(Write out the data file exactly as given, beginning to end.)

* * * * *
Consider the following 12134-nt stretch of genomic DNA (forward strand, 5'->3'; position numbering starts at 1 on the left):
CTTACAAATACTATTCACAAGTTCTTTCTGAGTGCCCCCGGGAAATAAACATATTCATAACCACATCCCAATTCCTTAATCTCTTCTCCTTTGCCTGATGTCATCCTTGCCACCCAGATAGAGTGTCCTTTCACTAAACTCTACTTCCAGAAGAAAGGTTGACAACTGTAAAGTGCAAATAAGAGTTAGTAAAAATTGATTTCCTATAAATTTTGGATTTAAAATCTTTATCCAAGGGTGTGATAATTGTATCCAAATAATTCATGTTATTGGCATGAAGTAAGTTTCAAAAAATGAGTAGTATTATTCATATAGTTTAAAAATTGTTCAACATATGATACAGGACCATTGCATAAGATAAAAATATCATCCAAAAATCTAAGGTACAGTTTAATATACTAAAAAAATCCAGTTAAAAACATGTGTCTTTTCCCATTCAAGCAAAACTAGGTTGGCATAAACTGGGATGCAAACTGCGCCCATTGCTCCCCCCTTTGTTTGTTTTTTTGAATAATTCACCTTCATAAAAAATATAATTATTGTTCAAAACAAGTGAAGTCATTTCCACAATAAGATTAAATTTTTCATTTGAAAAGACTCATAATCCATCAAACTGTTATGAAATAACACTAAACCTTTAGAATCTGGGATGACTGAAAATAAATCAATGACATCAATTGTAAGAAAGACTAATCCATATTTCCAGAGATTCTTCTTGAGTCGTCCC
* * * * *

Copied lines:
Consider the following 12134-nt stretch of genomic DNA (forward strand, 5'->3'; position numbering starts at 1 on the left):
CTTACAAATACTATTCACAAGTTCTTTCTGAGTGCCCCCGGGAAATAAACATATTCATAACCACATCCCAATTCCTTAATCTCTTCTCCTTTGCCTGATGTCATCCTTGCCACCCAGATAGAGTGTCCTTTCACTAAACTCTACTTCCAGAAGAAAGGTTGACAACTGTAAAGTGCAAATAAGAGTTAGTAAAAATTGATTTCCTATAAATTTTGGATTTAAAATCTTTATCCAAGGGTGTGATAATTGTATCCAAATAATTCATGTTATTGGCATGAAGTAAGTTTCAAAAAATGAGTAGTATTATTCATATAGTTTAAAAATTGTTCAACATATGATACAGGACCATTGCATAAGATAAAAATATCATCCAAAAATCTAAGGTACAGTTTAATATACTAAAAAAATCCAGTTAAAAACATGTGTCTTTTCCCATTCAAGCAAAACTAGGTTGGCATAAACTGGGATGCAAACTGCGCCCATTGCTCCCCCCTTTGTTTGTTTTTTTGAATAATTCACCTTCATAAAAAATATAATTATTGTTCAAAACAAGTGAAGTCATTTCCACAATAAGATTAAATTTTTCATTTGAAAAGACTCATAATCCATCAAACTGTTATGAAATAACACTAAACCTTTAGAATCTGGGATGACTGAAAATAAATCAATGACATCAATTGTAAGAAAGACTAATCCATATTTCCAGAGATTCTTCTTGAGTCGTCCC